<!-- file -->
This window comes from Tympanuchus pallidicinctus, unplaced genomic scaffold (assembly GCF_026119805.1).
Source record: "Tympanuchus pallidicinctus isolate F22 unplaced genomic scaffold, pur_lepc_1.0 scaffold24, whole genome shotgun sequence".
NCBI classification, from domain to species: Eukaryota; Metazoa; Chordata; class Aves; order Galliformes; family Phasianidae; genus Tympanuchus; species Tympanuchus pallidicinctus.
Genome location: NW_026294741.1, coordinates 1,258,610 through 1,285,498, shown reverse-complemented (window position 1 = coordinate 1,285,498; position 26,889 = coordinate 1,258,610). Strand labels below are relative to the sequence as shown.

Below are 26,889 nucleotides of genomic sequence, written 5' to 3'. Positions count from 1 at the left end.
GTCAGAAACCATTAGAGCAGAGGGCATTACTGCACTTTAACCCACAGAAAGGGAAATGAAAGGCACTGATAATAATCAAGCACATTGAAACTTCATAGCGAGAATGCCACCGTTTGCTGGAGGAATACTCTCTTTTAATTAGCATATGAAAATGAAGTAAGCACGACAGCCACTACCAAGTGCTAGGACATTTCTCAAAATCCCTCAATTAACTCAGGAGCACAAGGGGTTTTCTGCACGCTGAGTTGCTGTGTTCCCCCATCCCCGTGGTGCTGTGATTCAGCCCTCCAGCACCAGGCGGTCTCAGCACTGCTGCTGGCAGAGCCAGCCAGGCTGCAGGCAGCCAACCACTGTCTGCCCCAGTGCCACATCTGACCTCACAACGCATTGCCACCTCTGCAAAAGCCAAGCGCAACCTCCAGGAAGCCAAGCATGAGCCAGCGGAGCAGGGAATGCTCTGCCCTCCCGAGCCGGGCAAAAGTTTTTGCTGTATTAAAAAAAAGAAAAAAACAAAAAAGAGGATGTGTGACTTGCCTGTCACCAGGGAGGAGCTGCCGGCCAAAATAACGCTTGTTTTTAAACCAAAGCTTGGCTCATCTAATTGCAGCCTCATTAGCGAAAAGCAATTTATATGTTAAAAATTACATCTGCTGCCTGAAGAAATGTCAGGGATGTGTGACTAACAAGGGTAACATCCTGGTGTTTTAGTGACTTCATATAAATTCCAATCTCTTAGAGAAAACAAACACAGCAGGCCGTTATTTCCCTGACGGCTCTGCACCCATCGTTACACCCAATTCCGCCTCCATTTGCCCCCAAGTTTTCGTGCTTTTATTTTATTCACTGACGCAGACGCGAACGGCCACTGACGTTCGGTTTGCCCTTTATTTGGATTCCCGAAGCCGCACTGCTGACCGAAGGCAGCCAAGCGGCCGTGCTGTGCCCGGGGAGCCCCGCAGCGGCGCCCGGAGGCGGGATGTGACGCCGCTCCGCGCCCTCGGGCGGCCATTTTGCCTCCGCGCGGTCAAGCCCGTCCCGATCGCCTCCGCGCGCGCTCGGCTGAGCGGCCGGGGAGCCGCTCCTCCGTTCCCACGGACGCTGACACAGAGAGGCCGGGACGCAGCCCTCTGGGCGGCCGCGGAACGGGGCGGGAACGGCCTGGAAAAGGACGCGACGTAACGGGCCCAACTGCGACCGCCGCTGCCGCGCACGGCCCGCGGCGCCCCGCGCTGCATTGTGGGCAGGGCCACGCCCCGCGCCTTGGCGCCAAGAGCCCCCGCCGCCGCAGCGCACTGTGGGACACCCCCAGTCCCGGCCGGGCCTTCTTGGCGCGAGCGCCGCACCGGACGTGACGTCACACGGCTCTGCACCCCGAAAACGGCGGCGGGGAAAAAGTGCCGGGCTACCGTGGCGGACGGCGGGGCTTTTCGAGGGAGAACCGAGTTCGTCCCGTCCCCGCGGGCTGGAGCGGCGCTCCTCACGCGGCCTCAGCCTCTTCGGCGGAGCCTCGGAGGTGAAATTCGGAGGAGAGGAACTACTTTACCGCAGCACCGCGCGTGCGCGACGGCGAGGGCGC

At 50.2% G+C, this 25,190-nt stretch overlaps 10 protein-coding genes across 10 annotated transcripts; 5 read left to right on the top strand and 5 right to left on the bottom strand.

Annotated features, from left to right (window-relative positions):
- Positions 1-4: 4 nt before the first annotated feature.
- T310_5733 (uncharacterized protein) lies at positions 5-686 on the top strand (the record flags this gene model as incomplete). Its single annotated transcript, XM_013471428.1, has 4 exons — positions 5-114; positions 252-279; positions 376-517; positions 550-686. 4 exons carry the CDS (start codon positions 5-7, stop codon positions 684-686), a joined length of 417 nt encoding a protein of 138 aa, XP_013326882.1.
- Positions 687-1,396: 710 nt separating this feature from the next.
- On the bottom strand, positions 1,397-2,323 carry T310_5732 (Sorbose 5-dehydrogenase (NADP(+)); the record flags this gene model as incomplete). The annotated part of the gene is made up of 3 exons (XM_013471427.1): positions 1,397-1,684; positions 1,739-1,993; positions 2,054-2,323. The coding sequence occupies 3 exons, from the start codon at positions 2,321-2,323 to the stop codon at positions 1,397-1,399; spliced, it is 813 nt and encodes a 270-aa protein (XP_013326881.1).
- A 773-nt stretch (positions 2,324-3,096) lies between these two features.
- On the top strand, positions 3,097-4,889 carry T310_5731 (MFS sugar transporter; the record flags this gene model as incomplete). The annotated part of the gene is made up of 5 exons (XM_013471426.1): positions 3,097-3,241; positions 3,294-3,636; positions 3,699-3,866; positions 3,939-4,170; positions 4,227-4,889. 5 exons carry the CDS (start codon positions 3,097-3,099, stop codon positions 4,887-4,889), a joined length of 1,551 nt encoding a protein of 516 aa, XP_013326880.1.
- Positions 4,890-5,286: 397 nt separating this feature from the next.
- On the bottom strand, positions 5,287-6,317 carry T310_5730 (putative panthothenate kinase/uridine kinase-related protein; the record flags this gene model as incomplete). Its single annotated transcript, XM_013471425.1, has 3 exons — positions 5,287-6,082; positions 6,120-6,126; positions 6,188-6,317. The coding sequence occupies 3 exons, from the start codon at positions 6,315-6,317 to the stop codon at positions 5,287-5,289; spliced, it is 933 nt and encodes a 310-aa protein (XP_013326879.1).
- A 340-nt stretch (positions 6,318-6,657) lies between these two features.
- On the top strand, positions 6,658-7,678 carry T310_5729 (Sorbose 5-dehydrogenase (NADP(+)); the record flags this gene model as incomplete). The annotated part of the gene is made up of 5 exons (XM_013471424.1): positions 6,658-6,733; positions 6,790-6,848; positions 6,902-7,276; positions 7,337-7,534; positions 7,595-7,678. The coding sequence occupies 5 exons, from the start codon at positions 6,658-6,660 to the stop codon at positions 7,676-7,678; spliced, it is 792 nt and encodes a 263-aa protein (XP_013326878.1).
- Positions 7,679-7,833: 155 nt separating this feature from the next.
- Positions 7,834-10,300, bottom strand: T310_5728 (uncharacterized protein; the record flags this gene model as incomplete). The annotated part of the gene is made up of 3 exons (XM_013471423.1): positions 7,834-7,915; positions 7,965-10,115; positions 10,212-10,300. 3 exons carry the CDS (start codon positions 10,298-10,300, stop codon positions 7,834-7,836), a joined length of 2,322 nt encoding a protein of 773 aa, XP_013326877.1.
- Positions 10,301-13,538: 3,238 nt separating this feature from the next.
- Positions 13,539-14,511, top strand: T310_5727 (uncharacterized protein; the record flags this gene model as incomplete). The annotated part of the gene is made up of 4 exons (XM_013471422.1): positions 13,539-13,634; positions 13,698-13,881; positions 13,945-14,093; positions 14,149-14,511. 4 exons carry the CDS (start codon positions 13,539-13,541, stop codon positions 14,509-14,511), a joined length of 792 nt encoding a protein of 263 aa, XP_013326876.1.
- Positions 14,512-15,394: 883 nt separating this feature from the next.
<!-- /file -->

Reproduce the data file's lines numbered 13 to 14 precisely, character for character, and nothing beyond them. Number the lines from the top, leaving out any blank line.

- A 773-nt stretch (positions 2,324-3,096) lies between these two features.
- On the top strand, positions 3,097-4,889 carry T310_5731 (MFS sugar transporter; the record flags this gene model as incomplete). The annotated part of the gene is made up of 5 exons (XM_013471426.1): positions 3,097-3,241; positions 3,294-3,636; positions 3,699-3,866; positions 3,939-4,170; positions 4,227-4,889. 5 exons carry the CDS (start codon positions 3,097-3,099, stop codon positions 4,887-4,889), a joined length of 1,551 nt encoding a protein of 516 aa, XP_013326880.1.